Author Topic: Alternative focusing screens for DSLRs - focusing on the matte area  (Read 15147 times)

arthurking83

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Re: Alternative focusing screens for DSLRs - focusing on the matte area
« Reply #30 on: January 15, 2016, 02:35:57 »
Your finding makes it clear (no pun intended) that the Optibrite from Katzeye is more friendly for MF.
.....

Actually, I'm finding it the other way around, but with a caveat.
The Katzeye I have has the two focus aides in the split prism and the microprism collar around that.
The microprism collar is quite large through the D300, which I guess is due to the smaller overall size of the screen itself relative to  the size of the microprism etching.
In this instance, my guesstimate is that the microprism circle covers roughly 1/3rd of the size of the whole screen, so that if the subject is within the 1/3rd area of the vf near the centre, then it will be in range of the microprism area.
But, the D800's S-type screen is usually more accurate if I'm manually focusing from only the matter areas(that is not using the focusing aides of the Katzeye's screen)
So if the subject is in the periphery, where you can't use the centralised focus aides of the katzeye screen, I find that the S-Type is more accurate.
All this assumes fast lenses too tho. 50 @ f/1.2, 105 @2 f/1.8, 24 @ f/2.
The 24/2 is where the accuracy difference is blurred a bit tho..
I assume that it could be due to both the f/2 aperture and the shorter focal length(which probably means deeper DOF, and hence more forgiving allowance of errors).

The 105/1.8 is the harder of the above lenses to focus, and of course the the differences between an Fx and Dx FOV also come into play.
The test target I used was a test pattern I found on the internet with stars and stripes printed on a white sheet.
I had to change distances to try to overcome any undue softness the lens may have at it's periphery too. So for the D300 I set the focus target at the periphery of the frame, and IIRC at just a very slightly longer distance(less than about 1m) whereas with the D800, I set the same target at about the 2/3rds range in the viewfinder area(ie. not right at the very edge).
My assumption here was that if the lens is less acute in it's drawing at the very edge, it'd have skewed the result a bit in favour of the D300 no matter the screen used!
While I did end up taking some images, my primary concern was on the liveview images, once I focused via the respective viewfinders.
My hit rate with the D800 setup was 'more often than not' .. in that reviewing the D800 liveview image, if I tried to tweak the image to a more focused one, it would tend to blur out of focus instead .. so I assume that focus was hit via the vf.
I do remember that the D300 usually could do with a slightly better focus point with a slight tweak more often that not, but that focus was still more than good enough tho for an image.
(the 105/1.8 has a hazy rendering wide open(up to f/2) for this area of the scene. The focus tweak was minimal, but to my eyes on the D300's Lv screen it seemed that I could do a little better.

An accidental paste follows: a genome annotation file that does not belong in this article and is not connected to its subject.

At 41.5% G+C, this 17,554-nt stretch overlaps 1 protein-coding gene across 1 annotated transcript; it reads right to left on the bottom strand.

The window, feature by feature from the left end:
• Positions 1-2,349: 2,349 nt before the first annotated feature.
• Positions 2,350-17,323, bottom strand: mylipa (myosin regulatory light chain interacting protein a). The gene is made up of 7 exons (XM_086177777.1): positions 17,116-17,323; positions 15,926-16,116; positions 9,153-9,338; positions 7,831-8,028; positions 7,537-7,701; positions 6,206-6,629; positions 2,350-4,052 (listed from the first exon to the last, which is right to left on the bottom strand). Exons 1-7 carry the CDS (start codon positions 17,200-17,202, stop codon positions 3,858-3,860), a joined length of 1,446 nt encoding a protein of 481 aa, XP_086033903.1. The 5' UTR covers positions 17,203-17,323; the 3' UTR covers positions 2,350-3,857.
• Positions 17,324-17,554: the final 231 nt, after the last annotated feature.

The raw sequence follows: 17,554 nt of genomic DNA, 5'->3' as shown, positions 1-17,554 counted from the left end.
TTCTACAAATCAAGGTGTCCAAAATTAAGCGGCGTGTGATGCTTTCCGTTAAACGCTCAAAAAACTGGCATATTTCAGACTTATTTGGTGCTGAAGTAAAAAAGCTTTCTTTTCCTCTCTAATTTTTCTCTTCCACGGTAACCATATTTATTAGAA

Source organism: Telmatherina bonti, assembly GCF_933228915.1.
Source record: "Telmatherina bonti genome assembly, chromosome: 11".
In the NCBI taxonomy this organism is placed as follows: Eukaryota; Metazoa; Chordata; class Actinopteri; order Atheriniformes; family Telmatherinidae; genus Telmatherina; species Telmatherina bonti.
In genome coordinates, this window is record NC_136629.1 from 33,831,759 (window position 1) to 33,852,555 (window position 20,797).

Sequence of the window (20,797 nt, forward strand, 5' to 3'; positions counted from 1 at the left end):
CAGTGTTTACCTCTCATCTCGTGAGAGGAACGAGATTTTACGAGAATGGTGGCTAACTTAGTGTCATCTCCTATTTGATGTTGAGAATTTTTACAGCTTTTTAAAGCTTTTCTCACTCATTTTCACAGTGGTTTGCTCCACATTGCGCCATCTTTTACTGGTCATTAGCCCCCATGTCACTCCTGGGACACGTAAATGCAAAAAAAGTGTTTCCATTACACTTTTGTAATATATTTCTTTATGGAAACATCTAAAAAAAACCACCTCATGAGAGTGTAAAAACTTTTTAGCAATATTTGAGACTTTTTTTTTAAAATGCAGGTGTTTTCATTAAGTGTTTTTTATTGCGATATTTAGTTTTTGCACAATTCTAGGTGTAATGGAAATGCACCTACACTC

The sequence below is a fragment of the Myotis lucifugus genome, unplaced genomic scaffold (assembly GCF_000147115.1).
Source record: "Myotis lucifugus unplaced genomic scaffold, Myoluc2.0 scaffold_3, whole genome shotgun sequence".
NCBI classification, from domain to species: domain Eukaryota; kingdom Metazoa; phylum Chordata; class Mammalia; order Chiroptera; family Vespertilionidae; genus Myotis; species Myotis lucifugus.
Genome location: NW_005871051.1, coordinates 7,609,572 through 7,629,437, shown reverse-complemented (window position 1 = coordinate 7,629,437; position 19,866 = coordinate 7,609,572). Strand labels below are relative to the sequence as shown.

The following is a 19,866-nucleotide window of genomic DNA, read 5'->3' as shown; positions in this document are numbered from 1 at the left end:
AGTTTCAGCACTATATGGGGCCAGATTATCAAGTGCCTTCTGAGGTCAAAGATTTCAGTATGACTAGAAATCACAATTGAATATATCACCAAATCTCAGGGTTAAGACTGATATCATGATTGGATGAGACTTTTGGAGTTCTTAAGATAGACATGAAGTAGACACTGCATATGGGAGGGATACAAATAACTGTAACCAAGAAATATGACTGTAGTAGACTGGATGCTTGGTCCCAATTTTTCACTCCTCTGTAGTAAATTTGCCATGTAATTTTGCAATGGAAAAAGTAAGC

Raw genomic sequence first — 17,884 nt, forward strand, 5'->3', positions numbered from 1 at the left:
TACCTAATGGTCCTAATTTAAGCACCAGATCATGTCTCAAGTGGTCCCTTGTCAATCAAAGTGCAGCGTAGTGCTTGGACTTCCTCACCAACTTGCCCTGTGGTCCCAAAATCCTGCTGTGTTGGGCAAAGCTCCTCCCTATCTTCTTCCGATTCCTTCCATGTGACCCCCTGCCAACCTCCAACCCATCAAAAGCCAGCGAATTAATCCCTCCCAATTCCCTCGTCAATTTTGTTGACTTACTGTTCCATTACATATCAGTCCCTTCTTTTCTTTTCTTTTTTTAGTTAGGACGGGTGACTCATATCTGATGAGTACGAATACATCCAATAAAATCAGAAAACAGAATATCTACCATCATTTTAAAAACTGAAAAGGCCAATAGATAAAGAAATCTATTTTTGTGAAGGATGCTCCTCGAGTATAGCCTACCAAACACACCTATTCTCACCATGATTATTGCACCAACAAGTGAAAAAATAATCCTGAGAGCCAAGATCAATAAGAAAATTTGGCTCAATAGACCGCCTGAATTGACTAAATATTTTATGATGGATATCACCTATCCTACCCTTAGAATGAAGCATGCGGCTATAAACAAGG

Using the focus aides on the katzeye screen, all MF attempts were 100% spot on all the time if I allowed myself a second or so to process the scene.
In give and take situations, where only a split second is offered to get the shot(eg. a kid momentarily stopping for a photo, but with the impatience to get back to the game! ;)) my hit rate with the D300 was impacted a little, even tho it has the focus aids. I usually get it, but I still need multiple exposures to be sure to get one image at an acceptable level.


If I had the funds .. I would have jumped at the opportunity to acquire the Katzeye operations.
They certainly do have great products.
Arthur

Řivind Třien

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Re: Alternative focusing screens for DSLRs - focusing on the matte area
« Reply #31 on: January 15, 2016, 03:11:43 »
"Your finding makes it clear (no pun intended) that the Optibrite from Katzeye is more friendly for MF."
.....
.. Actually, I'm finding it the other way around, but with a caveat. ...

The Katzeye Optibrite screen is more transparent (have it in my D200, check the beginning of this thread), and I agree that would make it more difficult to determine focus with a wider aperture lens compared to one without Optibrite (although I would say my all matte D200 screen "snaps" pretty easily into focus compared to stock screen). My comparison above was to the Katzeye all-matte non-Optibrite screen, which would be my choice if available.  I am not a fan of screens with the split/microprism aids, as I think that an important point of manual focusing is to be able to focus and compose at the same time. Thus I see those screens as an entirely different class of screens.

Again, with 105/2.5 the dimness of the S-screen is not a problem. But it would be a lot more comfortable to use for focusing and framing with my dimmer lenses if it was as bright as the  Katzeye all-matte non-Optibrite, as much that if I could get one I wold be inclined to take the cost on top of the S-Screen, and in particular if the Katzeye screen later could be transplanted to the D500 if I decide to eventually go for that...
Řivind Třien

Řivind Třien

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Re: Alternative focusing screens for DSLRs - focusing on the matte area